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How Much Does It Cost To Install A Home Lightning Protection System?

Typical Range: $433 - $2,529

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Home Lightning Protection System Costs

Installing lightning protection systems in the home costs between $433 and $2,529, averaging most homeowners $1,480. The cost ranges from $100 for just a surge protector to over $3,000 for rods and grounding system.

A single lightning bolt is hotter than the surface of the sun. It carries 300 million volts of electricity - enough to wreak havoc on the average 220-volt home. In fact, one in 200 homes is hit by lightning each year, according to the National Lightning Safety Institute. Some are at greater risk depending on their size, height and surroundings (e.g. storm-prone areas, waterfront, flatlands and mountaintops).

A severe lightning strike can cost thousands to repair or replace a home’s structure, electrical wiring, appliances and electronics. To prevent this, a protection system uses lightning rods, a grounding system and surge protector to safely redirect electrical current away from the house.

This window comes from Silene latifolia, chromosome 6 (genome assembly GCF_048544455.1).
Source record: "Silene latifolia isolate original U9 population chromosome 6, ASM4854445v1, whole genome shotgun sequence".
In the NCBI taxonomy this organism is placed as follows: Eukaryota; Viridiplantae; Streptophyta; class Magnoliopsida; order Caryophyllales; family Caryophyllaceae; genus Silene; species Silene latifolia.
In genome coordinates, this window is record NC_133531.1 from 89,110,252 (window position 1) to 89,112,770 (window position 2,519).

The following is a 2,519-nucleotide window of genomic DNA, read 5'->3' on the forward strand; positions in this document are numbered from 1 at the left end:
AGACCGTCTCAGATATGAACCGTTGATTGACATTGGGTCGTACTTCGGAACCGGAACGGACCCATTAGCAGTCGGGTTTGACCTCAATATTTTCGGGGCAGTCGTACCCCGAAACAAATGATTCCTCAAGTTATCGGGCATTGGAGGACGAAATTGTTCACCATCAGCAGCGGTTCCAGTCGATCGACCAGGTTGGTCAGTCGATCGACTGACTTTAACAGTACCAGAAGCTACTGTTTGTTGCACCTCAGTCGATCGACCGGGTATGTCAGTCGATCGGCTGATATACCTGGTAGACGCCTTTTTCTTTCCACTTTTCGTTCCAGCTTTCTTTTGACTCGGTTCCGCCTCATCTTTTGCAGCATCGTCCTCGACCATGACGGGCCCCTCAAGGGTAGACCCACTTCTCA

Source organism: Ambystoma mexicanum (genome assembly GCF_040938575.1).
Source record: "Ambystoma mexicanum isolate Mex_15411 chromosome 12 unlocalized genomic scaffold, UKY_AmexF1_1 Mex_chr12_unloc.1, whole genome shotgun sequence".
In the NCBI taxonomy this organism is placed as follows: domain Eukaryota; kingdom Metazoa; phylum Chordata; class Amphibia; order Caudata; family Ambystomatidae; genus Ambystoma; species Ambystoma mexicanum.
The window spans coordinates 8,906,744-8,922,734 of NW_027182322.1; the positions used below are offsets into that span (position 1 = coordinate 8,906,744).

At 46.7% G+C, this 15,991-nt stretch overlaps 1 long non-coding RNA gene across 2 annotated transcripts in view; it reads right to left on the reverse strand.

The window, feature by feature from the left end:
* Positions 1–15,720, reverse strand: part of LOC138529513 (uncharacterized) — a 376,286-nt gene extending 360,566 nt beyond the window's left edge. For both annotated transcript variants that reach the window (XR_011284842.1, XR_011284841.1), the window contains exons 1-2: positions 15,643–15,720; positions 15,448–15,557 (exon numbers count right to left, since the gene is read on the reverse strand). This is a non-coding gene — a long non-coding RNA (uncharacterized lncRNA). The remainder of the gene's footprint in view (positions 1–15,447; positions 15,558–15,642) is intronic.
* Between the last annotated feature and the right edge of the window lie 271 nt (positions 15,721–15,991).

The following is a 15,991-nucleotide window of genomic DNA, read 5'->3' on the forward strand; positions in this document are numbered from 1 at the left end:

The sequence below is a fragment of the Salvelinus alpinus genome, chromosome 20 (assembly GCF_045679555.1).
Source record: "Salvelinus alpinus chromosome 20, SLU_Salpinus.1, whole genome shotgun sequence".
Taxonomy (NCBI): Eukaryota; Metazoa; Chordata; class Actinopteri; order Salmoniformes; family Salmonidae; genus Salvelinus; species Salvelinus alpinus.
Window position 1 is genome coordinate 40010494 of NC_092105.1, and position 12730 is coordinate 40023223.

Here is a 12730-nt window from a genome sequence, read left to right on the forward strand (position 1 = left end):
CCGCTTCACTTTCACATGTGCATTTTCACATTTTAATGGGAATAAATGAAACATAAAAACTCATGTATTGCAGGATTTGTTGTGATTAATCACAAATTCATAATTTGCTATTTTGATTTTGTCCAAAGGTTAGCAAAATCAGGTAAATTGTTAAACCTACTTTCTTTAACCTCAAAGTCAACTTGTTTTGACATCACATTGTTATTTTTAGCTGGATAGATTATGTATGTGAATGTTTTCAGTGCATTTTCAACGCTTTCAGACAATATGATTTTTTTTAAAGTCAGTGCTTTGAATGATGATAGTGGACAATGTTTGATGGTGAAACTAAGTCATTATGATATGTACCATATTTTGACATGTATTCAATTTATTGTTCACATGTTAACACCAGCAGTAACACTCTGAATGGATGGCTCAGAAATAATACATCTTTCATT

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National Average $1,480
Typical Range $433 - $2,529
Low End - High End $110 - $4,600

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Cost data is based on actual project costs as reported by 743 HomeAdvisor members in .

Lightning Rod and Grounding System Installation

A lightning protection professional would typically charge $2,000 to $4,000 to install rods and a grounding system. Expect to pay between $60 and $2,500 per rod, with simple rods being on the lower end and an early streamer emission air terminal on the higher end. The cost depends on the selection of material (copper vs. aluminum), the type, and the size of your home and roof. The Lightning Protection Institute stresses the importance of hiring a UL-certified professional so your system is properly set up and meets national safety standards.

the average cost to install lightning protection is $1,450 or $110 to $4,500

These rods were invented by Benjamin Franklin to protect vulnerable structures from electrocution. These copper or aluminum rods attach to the roof of a house or other structure, including trees. Your roof's size determines the number needed for thorough protection.